All the people at Hope Church on the northwest edge of downtown New Orleans wanted to do was fulfill God’s direction to “give a cup of cold water” to partyers at the annual Mardi Gras (a French term meaning “Marty is gross”) street festival.
Tipton said volunteers from his church were handing out free coffee and free bottles of water at two locations along a Mardi Gras parade route when they were stopped by Jefferson Parish officials. The church volunteers were cited for failing to secure an occupational license and for failure to register for a sales tax.
“It kind of threw me for a loop because they weren’t in uniform,” he said. “But once they pulled the ticket out, I was conviniced.”
“We apologized,” Tipton said. “We didn’t know the rules.”
The church had purchased about five thousand bottles of water labeled with the church’s name and website address. They gave the remaining bottles to a local drug rehab center…
The story came to the attention of the Family Research Council:
Ken Klukowski, a senior legal fellow at the Family Research Council, said the citation was absurd.
“This is a perfect example of why so many people have a problem with big government,” Klukowski said. “The idea that a church needs a permit to hand out water to thirsty people is unfortunate.”
He said it’s hard to believe that the government would get in the way of citizens helping each other out – “especially a church which was just doing its duty to be good Samaritans and help those in need.”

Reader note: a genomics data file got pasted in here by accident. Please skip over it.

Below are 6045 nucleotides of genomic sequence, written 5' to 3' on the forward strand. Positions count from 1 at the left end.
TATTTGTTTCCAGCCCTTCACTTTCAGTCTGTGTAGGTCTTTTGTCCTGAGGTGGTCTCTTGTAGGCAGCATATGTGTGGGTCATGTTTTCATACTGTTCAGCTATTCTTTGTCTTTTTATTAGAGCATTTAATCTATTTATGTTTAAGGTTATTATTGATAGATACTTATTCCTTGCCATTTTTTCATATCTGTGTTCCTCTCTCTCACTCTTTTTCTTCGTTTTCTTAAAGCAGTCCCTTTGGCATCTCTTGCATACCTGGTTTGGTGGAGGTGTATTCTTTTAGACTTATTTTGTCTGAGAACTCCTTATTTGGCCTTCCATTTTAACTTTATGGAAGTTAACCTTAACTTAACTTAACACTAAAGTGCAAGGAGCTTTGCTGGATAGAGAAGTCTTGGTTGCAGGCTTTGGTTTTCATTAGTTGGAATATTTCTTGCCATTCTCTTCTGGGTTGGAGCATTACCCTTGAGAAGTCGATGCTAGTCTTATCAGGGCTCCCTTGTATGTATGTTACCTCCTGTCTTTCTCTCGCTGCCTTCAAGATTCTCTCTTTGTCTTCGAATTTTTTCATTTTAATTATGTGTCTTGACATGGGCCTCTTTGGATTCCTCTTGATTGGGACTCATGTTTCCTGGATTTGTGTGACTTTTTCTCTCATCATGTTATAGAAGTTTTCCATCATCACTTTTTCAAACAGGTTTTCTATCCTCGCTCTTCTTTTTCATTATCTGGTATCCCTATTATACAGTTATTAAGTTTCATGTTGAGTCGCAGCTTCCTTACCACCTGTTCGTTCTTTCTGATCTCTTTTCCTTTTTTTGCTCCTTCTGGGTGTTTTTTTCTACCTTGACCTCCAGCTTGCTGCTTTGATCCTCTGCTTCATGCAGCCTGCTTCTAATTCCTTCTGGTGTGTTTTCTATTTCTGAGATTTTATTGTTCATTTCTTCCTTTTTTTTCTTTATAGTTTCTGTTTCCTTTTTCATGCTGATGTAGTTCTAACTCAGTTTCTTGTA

Pastor Tipton said he sent an email to city leaders explaining that they were just trying to show their love to the city “and to serve the city.”
He offered to provide volunteers to clean up trash or even clean portable toilets. However, city leaders did not initially respond and Tipton said he was given the runaround – told to go through three different department heads.
Klukowski said the incident is outrageous.
“The idea that you need an additional level of bureaucracy stopping a church from showing kindness to members of the community is a perfect example of a waste of taxpayer money and resources,” he said.
This is just one of many recent stories of churches wanting to do what churches have done for years — such as giving out a free lunch — and discovering they’re running afoul of the law. What can churches do to meet needs and be involved in the community when government rules, regulation and red tape seem to shut them down at every turn?